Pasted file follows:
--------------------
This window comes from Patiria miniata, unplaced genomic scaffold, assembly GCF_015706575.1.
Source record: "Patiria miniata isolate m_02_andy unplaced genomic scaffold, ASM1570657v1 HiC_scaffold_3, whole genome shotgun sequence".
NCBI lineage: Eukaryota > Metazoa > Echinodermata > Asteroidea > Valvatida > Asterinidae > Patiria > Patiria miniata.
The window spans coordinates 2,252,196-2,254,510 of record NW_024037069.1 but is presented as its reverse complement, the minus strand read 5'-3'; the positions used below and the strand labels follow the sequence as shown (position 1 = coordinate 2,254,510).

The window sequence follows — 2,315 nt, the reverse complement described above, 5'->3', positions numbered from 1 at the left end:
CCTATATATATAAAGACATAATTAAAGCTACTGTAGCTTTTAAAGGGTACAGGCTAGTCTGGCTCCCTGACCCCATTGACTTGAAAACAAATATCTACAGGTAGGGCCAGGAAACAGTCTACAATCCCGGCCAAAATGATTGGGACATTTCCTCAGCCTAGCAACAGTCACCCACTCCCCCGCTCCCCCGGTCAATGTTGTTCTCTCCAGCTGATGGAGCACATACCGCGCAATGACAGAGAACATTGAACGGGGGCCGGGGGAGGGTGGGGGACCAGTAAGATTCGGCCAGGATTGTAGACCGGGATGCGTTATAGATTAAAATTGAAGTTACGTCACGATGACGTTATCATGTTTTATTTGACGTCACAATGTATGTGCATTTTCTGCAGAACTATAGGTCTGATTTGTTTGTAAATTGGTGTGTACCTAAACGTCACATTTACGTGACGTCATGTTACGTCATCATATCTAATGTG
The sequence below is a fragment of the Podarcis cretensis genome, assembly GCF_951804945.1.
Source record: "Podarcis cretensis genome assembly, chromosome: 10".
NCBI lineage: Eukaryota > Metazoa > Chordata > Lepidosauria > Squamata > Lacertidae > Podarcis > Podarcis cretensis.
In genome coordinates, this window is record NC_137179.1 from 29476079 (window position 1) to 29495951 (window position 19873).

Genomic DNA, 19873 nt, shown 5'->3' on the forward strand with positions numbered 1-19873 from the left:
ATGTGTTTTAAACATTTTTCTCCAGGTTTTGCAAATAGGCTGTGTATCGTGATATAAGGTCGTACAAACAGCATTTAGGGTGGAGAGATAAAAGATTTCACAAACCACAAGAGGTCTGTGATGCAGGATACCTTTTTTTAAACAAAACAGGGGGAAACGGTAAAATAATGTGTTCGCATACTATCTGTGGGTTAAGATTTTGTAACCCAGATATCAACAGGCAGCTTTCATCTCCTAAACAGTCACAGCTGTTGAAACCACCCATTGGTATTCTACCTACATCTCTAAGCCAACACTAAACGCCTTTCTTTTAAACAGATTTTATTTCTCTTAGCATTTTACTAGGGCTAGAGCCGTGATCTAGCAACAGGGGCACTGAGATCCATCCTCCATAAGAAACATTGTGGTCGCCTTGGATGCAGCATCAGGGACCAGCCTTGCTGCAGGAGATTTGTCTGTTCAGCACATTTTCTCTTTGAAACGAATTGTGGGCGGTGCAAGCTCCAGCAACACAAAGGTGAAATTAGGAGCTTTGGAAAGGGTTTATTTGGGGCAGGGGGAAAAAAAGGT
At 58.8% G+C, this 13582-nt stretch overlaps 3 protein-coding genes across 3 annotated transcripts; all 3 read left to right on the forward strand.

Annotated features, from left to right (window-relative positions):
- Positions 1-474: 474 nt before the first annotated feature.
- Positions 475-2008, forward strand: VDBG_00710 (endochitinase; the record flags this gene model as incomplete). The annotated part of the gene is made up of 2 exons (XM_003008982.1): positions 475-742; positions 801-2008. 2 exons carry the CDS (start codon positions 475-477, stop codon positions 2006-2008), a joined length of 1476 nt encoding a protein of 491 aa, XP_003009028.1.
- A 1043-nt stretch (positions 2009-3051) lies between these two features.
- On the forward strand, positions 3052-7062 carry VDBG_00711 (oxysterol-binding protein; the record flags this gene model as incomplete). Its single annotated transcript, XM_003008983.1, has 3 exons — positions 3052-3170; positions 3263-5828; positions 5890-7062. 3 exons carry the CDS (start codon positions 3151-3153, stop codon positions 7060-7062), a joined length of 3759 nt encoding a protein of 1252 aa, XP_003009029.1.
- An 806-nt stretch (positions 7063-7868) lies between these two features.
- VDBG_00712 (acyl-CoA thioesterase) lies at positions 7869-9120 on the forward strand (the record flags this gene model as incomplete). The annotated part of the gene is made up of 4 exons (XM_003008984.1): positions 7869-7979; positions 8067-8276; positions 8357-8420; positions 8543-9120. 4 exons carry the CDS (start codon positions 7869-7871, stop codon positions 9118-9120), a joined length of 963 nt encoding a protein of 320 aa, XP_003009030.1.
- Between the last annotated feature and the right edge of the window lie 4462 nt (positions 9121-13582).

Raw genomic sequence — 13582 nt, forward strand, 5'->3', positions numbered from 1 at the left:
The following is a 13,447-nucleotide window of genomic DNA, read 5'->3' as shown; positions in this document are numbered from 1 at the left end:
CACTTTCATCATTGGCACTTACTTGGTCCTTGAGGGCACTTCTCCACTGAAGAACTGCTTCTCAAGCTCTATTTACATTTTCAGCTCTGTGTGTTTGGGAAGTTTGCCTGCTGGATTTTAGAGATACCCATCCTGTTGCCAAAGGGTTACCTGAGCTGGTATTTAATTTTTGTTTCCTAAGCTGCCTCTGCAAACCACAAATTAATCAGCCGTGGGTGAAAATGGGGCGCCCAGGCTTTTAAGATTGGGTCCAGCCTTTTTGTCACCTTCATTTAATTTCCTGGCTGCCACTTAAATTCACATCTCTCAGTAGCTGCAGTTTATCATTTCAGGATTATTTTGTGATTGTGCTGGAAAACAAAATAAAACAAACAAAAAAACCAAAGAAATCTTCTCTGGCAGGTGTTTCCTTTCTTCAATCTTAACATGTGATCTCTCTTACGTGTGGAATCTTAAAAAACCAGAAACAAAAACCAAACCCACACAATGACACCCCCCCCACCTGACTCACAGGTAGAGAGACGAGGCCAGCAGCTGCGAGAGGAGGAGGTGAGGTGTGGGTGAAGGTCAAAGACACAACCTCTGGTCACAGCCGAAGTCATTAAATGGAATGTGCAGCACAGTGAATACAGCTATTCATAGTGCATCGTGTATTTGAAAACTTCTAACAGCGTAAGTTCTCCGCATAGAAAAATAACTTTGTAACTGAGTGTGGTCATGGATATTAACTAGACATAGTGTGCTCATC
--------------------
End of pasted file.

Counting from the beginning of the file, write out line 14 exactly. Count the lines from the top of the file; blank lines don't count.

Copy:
Annotated features, from left to right (window-relative positions):